Saying and Learning

I write a lot about religion, because it’s relevant, because of my interests, and for defense in a world of religious abuse and manipulation. I am in no way against religion – in fact I am actually for it. There’s a human instinct to mix art, ritual, socialization, and connection with the world that I think is actually a good thing – or at least unavoidable so we best put it to use.

It’s just we humans kind of screw it up. I wish we didn’t, so I make my own small contribution to the world analyzing things. OK, sometimes just complaining then analyzing.

In light of not complaining as much, I want to share an interesting view of what makes religion useful, especially among people with different practices. There’s what religion says, and then what you learn.

I’m not exactly interested in what your religion says all the time, except when my theological interests arise. Anyone can say anything, write anything, have a vision (due to real things or a series of plant-based ingestions). People are saying things all the time and it can be bullshit. I know I bullshit enough – just look at the way I go on.

Besides, as we all know what a religion say and what people do can be pretty disconnected. For examples, just turn on the news and pour yourself a stiff drink – or get some plant-based ingestibles ready.

What interests me is what did you learn in your practice. Give me something that you learned, how you applied it, and how it worked for you.

It’s sort of science and engineering. You try something, you learn something, you use it, and then when it works you have a valuable lesson. Show me an applicable lesson and you have my attention because you got something out of it. You’re also being vulnerable by pointing to actual results you got from your religious practice, and giving me an opportunity to question them!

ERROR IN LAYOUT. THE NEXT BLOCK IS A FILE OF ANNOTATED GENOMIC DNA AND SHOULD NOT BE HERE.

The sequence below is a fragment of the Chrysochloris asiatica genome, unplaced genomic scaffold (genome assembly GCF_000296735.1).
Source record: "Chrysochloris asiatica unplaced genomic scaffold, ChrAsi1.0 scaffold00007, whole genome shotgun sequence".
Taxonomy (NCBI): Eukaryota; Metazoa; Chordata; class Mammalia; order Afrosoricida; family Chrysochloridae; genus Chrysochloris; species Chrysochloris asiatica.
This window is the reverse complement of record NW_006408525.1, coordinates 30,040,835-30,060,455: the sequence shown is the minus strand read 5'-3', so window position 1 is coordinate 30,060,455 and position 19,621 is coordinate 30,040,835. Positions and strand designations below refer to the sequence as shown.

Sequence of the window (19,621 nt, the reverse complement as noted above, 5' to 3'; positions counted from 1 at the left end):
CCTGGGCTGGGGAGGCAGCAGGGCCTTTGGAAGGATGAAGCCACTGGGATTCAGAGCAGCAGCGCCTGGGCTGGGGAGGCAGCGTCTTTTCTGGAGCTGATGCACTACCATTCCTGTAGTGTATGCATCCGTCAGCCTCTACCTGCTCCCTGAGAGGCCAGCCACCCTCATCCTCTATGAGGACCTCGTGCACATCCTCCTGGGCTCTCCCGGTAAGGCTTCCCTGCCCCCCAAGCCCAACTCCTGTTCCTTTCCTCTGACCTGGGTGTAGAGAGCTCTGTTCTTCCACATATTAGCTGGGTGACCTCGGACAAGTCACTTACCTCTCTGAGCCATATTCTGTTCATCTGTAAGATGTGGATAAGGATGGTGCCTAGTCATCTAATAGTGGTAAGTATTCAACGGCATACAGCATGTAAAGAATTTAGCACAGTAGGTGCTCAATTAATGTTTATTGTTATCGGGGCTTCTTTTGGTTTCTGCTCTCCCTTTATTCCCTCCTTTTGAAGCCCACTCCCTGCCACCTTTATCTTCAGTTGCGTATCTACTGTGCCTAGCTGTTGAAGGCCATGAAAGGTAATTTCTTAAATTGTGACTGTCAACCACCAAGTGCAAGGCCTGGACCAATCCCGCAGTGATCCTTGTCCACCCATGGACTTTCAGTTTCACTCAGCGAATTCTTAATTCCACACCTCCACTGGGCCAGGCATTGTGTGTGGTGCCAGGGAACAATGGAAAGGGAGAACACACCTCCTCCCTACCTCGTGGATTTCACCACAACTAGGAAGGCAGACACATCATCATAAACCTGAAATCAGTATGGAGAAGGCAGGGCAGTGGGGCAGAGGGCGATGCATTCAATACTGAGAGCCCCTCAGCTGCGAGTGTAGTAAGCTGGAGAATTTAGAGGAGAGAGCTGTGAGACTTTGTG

In fact, a person who has a religiously-derived lesson that really works is sort of having a secular experience. If the lesson has actual cause-and effect then it’s something they can share outside of their religion. It also makes me take their religion – or at least them – a little more seriously.

I might even take the “say” part of your religion more seriously.

It’s a practical view, of course, and one I think is quite helpful. I’m not going to write off religious and mystical experiences, I’m going to look at results. I might not agree with the metaphysics, but I am curious as to what happens. We can backtrack later on the structure of things.

This all comes from an odd series of youthful experiences where I careened from fundamentalism to mysticism to atheism and back to experimental mysticism. There were probably plenty of other detours as well, but it eventually went around a simple thing – did I get some useful results.

It’s a pretty good measure. I look forward to hearing your learnings.

– Xenofact

The Tao of Health and Neuroses